Mascot Tower owners receive sale contracts, with owners set to lose hundred of thousands

Jessica WangNCA NewsWire
Not Supplied
Camera IconNot Supplied Credit: News Corp Australia

“Worn out” owners of Sydney’s embattled Mascot Towers will lose hundreds of thousands of thousands of dollars if they choose to sell their defect-riddled apartments, with one owner set to receive just $220,000 for his two-bedroom home.

The 132 residential and nine commercial owners of the inner-south apartment block received their sale contracts on Friday, giving owners their first chance to walk away from the legal and financial nightmare since the towers were evacuated in June 2019 due to structural cracking.

It’s understood, the deal will reach the necessary 75 per cent threshold for the towers to be sold to a third party consortium, with owners asked to make their decision by mid-March.

However, after years of anguish, owners will lose hundreds of thousands if they choose to sell.

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Camera IconOwners of Mascot Towers have been given their sale contract, which could see them finally rid themselves of their defect-riddled asset. NCA NewsWire / Tim Pascoe Credit: News Corp Australia

Former resident Jamie Lam, who bought his two-bedroom home in February 2013 for about $600,000, will receive just $220,000 in the sale.

He estimates the home could be worth about $1m today, given it’s proximity to public transport and inner-city location,

“I want to sell but it’s a huge amount to be losing. To this day, if it was a building that could be occupied, it would sell for a million, so I’m losing 80 per cent of the value of the property,” he told NCA NewsWire.

“Ordinary Australians cannot afford to lose 80 per cent of the value of the most important asset of their life. This is supposed to be the most secure form of investment that the government encourages us to have.”

Adding salt to the wound, since Mr Lam leased his home at the time of the evacuation and has a combined household income of more than $156,000, he is also ineligible for financial or mortgage assistance.

Mascot Towers owner Jamie Lam (right) Picture: Supplied
Camera IconMascot Towers owner Jamie Lam (right) says he has been offered $220,000 for the sale of his apartment which would be worth $1m today. Supplied Credit: Supplied

“Me and my partner live in Sydney and there’s two of us working. Of course we make more than $150,000,” he said.

Single mum of three, Holly, who asked to be identified under a pseudonym, will get just $161,000 for her one-bedroom home. She said if she sells, she’ll be left with a $400,000 mortgage.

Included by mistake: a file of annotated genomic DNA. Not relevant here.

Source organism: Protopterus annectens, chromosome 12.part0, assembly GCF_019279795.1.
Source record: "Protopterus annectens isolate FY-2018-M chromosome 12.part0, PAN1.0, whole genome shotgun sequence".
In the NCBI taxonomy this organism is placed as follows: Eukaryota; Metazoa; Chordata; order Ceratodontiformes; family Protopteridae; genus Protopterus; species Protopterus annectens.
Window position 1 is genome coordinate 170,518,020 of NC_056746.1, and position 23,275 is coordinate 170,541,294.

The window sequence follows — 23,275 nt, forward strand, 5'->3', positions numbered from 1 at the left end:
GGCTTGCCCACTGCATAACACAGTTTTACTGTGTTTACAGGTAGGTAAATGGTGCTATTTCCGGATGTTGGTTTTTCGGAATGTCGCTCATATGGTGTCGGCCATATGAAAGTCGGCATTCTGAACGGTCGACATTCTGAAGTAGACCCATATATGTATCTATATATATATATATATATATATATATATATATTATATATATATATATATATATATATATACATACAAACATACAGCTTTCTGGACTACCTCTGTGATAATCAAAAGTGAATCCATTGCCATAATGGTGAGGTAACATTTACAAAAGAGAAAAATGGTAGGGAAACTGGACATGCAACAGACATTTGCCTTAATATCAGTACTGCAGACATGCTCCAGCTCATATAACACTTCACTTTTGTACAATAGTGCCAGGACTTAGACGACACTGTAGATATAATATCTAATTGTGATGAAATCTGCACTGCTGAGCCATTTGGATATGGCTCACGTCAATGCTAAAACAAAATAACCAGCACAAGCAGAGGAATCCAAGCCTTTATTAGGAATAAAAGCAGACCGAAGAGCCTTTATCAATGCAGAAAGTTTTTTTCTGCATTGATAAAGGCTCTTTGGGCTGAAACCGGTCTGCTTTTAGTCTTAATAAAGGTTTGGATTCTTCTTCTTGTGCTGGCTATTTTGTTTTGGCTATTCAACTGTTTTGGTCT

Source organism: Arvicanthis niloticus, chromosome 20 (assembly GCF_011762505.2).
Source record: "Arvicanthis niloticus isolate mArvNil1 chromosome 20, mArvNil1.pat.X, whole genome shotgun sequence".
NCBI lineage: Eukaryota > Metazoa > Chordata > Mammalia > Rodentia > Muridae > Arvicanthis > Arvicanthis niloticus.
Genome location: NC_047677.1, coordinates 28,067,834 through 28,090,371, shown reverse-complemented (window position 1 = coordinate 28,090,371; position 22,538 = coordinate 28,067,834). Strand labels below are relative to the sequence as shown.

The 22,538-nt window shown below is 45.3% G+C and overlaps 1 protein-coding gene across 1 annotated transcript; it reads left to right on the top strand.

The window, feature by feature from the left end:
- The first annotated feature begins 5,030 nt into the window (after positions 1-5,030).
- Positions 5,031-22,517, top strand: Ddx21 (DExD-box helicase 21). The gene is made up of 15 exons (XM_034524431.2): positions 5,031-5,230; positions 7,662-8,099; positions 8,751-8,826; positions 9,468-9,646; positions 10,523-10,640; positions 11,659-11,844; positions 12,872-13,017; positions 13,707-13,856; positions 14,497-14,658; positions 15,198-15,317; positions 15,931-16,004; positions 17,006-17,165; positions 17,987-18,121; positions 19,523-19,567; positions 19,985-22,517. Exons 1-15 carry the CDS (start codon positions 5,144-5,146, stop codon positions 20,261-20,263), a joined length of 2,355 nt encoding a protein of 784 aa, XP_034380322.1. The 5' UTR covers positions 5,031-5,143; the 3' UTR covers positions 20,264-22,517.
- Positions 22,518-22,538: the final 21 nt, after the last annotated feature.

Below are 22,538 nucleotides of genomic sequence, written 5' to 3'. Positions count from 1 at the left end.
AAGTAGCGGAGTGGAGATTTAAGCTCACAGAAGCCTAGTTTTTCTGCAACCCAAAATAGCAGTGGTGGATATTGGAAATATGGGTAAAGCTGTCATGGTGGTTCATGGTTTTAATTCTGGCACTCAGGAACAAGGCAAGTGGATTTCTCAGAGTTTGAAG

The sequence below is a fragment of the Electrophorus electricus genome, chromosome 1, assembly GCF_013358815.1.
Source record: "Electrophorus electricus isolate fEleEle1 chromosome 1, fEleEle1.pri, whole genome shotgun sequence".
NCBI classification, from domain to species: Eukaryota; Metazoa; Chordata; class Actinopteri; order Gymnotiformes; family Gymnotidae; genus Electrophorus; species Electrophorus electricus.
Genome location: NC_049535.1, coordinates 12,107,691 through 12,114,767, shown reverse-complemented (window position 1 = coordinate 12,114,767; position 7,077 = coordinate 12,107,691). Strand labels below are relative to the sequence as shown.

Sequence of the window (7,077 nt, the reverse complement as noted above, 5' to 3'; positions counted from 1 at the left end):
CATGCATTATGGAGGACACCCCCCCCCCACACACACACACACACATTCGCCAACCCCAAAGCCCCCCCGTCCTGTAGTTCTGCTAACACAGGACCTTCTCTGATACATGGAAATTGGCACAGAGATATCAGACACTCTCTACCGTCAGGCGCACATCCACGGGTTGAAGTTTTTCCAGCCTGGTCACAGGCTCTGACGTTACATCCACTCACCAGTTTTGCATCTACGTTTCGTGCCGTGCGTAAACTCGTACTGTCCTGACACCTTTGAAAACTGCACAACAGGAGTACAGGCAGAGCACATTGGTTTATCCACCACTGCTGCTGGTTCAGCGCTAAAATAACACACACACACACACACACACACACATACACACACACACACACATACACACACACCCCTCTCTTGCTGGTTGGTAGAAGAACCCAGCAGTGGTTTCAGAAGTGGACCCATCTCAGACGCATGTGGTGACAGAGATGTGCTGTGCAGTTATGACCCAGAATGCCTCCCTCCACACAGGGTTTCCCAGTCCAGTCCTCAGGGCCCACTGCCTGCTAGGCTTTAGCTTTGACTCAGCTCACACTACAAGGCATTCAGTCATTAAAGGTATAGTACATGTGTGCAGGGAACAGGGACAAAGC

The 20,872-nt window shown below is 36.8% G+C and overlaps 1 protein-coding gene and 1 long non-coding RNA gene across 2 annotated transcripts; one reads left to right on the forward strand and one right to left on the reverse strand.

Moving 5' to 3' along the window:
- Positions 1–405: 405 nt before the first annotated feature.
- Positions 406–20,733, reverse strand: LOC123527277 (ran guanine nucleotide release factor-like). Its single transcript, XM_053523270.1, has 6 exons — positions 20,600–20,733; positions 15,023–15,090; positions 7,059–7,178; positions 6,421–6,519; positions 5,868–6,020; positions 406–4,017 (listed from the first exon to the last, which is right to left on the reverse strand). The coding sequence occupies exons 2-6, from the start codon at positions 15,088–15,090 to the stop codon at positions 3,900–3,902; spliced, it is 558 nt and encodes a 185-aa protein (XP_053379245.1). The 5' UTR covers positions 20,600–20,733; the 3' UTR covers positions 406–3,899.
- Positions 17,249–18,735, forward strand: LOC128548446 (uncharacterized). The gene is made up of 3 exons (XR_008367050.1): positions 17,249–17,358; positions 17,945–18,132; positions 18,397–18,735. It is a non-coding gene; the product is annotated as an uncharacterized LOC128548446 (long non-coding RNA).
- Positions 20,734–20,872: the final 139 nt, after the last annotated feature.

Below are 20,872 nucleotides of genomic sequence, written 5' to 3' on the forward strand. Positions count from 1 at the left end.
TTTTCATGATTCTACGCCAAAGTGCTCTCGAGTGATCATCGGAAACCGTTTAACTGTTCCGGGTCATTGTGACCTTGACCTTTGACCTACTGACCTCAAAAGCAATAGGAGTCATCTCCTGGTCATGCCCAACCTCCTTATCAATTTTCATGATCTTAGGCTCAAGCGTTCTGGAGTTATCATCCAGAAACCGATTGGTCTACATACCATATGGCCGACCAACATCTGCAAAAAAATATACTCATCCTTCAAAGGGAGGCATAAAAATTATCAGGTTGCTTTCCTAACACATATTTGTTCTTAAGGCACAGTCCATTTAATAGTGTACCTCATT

She says she will consider keeping her property and remaining with the commercial consortium who will purchase the tower, as a way to potentially retain her investment.

“If I’m going to be out of pocket for nearly half-a-million dollars, do I go in as a stayer, hedge my bets an at least end up with an asset?” she said.

“But at this point it’s such a grey area because they’ve given us no details as to what keeping our homes will look like.”

Holly says she’s been left “worn-out” by the past five years of financial pain and fears the sale could leave her family “financially devastated”.

“As of today, I can’t even officially divorce my partner because as far as separating assets, when you’ve got a debt of half a million dollars, no one want to take ownership of it.”

Camera IconFriday’s offer would allow owners to bring the lengthy financial and legal nightmare to a close, however, owners would lose hundreds of thousands of dollars on their investment. NCA NewsWire/ Gaye Gerard Credit: News Corp Australia

Throughout the protracted negotiations, investors have complained of being treated unfairly, compared to owner occupiers, who will get mortgage relief as a result of the sale.

For owner occupiers, who lived in the building at the time of the evacuation, banks have agreed to reduce their mortgage by up to 40 per cent, with the NSW government set to provide additional payments to resolve remaining debts.

There will also be two support packages available to both owner-occupiers and investors, as long as they meet the means-tested criteria.

One plan is capped at $120,000 for owners who have a taxable income of less than $156,000, plus additional assets under $1m.

Owners over 65 years of age and have a taxable income under $124,000, plus assets less than $1.75m can access an assistance package capped at $360,000.

Owners who don’t have a mortgage debt, and have a taxable income of less than $156,000, plus additional assets under $1m are eligible for assistance capped at $120,000.

Originally published as Mascot Tower owners receive sale contracts, with owners set to lose hundred of thousands

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